JUST A WORD IN PASSING

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    My maternal grandfather, Frederick T. Gelder (1874-1955), was editor and publisher of the Forest City News in Pennsylvania from 1898 to 1955. I have been reading his weekly column, “JUST A WORD IN PASSING,” written over a period of 52 years. I have copies of the column from the last 16 months of his life in our family archives.
My Grandfather held a number of political offices, including from 1924 to 1940, Republican Senator from the23rd District to the Pennsylvania Senate. During his last term, he was elected President Pro-Tempore of the Senate.
   “Because of seniority and his position as chairman of may state committees, he probably wielded more influence in state politics than any Republican of his day.”—Gertrude (Gelder) Bryan
   The following is from “JUST A WORD IN PASSING,” February 11, 1954: “Perhaps the infiltration of government into our lives—even in attempts at helpfulness has sapped from us some of the fortitude, independence and self-reliance of the pioneers.
We have reached the point where we do not just hope, we demand, that the government come to the rescue on any and all occasions. We’ve wandered far astray from the viewpoint of former president Grover Cleveland, who is 1887 enunciated the principle that ‘though the people support the government, the Government should not support the people.’
   It is said that one out of every eight persons in the country is receiving Federal money in one form or another. There isn’t a chance that the country will ever get back to the fundamental proclaimed by that robust Democratic president, but it is well to remember that each and every time the government helps one group it does so only with money it takes from other groups.”

DONALD TRUMP, A MAN AFTER MY OWN HEART

   Donald Trump is daily accused by Democrats and Republicans alike of being undisciplined and off message. “He needs to stick to the script,” they say. They do not understand his satire and irony. If they do understand, they do not appreciate his unique approach to political campaigning. The fact is the Donald is very disciplined and focused on his message. The real problem is that his critics hate his core message, “Make America Great Again!”
   During the primaries he was outspent by many of his more politically prominent opponents, yet he easily defeated them all. Still, the pundits don’t get it.
As an open-air campus preacher, I understand Donald Trump. Much of the criticism of my ministry comes from the Christian community, who should supportive. They say, “Just preach the gospel. We have been listening all day and have not heard the name of Jesus once. Stick to the Bible. Don’t talk about politics, economics, philosophy, psychology, etc.”
   The fact is that I do regularly refer to the death and resurrection of Jesus. I repeatedly declare that Jesus is the only way to salvation. The problem is students have ears, but they hear not. They cannot handle it when we smash their intellectual idols and convict their consciences with the power of the Holy Ghost.
   Virtually daily Trump makes seemingly outrageous statements. We preachers are daily accused of being offensive. We mock unbelievers so called life-styles and worldly values. To an extent we are showman. We do not have a captive audience like the professors but at least we do have the ear of the students. With our confrontational style of evangelism, we force the Christian community further and further into the background of irrelevance. They are losing their small corner. They accuse me, “You are ruining everything we have been working for all year.” Their work is peaceful coexistence with humanism and secularism.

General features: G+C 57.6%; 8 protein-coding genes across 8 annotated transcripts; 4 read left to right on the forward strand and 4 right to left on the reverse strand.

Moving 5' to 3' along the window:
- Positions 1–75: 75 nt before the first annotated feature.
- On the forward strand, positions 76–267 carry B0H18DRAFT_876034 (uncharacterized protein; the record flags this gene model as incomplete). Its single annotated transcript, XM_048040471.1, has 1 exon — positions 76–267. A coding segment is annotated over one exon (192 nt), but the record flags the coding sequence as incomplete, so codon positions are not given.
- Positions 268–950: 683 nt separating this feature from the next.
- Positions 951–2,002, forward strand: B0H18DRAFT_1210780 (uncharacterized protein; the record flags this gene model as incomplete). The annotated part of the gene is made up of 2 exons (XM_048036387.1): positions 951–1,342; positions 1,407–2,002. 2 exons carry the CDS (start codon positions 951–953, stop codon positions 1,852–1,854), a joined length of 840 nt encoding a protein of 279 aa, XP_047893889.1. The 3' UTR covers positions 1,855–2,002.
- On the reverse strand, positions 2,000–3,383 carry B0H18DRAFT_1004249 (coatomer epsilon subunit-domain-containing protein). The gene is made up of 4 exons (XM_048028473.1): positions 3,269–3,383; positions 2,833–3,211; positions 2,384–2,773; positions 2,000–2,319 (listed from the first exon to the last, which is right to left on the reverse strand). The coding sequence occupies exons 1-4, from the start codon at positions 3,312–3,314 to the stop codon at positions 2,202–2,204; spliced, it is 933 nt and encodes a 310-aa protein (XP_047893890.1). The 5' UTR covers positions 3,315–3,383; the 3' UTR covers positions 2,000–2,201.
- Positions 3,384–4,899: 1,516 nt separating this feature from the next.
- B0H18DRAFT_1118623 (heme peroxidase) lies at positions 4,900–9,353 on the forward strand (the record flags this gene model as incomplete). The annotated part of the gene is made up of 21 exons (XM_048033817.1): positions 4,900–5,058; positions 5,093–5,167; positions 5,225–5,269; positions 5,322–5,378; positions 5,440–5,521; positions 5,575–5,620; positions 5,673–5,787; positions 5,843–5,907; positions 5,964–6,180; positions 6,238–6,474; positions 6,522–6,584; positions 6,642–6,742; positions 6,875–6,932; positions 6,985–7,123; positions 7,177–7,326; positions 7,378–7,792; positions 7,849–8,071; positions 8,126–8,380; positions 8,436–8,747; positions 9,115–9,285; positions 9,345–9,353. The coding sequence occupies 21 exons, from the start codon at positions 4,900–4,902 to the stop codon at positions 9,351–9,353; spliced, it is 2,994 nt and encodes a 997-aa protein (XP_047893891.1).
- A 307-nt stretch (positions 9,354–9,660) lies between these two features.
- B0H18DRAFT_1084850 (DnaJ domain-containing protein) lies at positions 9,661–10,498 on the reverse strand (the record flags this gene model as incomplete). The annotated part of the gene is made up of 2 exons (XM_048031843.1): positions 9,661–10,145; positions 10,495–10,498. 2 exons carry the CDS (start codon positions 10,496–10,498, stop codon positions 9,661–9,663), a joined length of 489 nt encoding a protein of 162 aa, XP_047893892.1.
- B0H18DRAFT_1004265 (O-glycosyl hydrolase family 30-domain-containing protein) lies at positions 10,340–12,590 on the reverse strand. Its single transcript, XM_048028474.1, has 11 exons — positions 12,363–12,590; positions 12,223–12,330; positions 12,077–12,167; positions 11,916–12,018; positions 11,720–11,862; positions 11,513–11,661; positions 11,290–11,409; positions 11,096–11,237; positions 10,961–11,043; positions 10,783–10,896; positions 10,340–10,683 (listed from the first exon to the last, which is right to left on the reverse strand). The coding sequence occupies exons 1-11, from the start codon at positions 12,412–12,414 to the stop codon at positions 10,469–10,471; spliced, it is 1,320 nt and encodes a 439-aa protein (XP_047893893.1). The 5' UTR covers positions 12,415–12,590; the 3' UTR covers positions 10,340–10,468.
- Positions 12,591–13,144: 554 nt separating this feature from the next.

Trump dominates the media. Meanwhile, Hillary stays in the background afraid to duel it out with Trump, which is wise on her part since she does not come near having his charisma. And her message is without substance. It is the same old, same old, from the Obama years and the same socialist’s stuff going back to her husband’s administration with all the scandals. Trump has a new and refreshing message that captures the attention of the populace. “I will build the wall and make Mexico pay for it!”
Trump has to go it alone or so it seems. I have been going it alone for over four decades. Neither one of us are actually alone. Both of us have our supporters but they are unseen. There is a definite method to our apparent madness. But men refuse to see it. They do not want to believe what we say. Trump is a threat to the established order of both political parties. We are a threat to the university because if what we say is true, then most of what is being taught at the university is false.
   Sister Cindy and I understand that the gospel includes freedom from sin. Christians on campus share a gospel that forgives sin but does not set free from the power and dominion of sin. They hate this aspect of Christ’s message, which is the core of his message. When Trump speaks both the politicians and media are worked into a frenzy. He says what no one else dares to say. What he says seems outrageous but in reality it is not. It is so offensive because the abnormal has become the normal in our society and especially on college campuses. Neither Trump nor I accept the politically correct thinking of this generation whether in be in the general society or the church.
When I preach, the sinners and professing Christians are emotionally agitated and rarely engage us intellectually. Just as neither the media nor Hillary will rationally engage the man so loudly sounding the political trumpet.
   I could and I may give further explanation of why I say Trump is a man after my own heart. Since the primaries the politicians and pundits reluctantly admit that Trump’s tactics worked for the primaries but will not work for the general election. We shall see. The campaign is just getting started. “You ain’t seen nor heard nothin’ yet.” Trump is a master at communication. He is a unique in the history of American politics.

PRESIDENT TRUMP, JACKSON’S SPIRITUAL HEIR

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   In 1927, Gerald W. Johnson wrote, “Andrew Jackson: An Epic in Homespun.” After reading the following excepts from Johnson’s biography of Jackson, one will understand why President Trump identifies with “Old Hickory” and the General’s portrait is in the most conspicuous place in the Oval Office. I recognized Trump early as Jackson’s “spiritual heir” and aligned myself with this “superman.”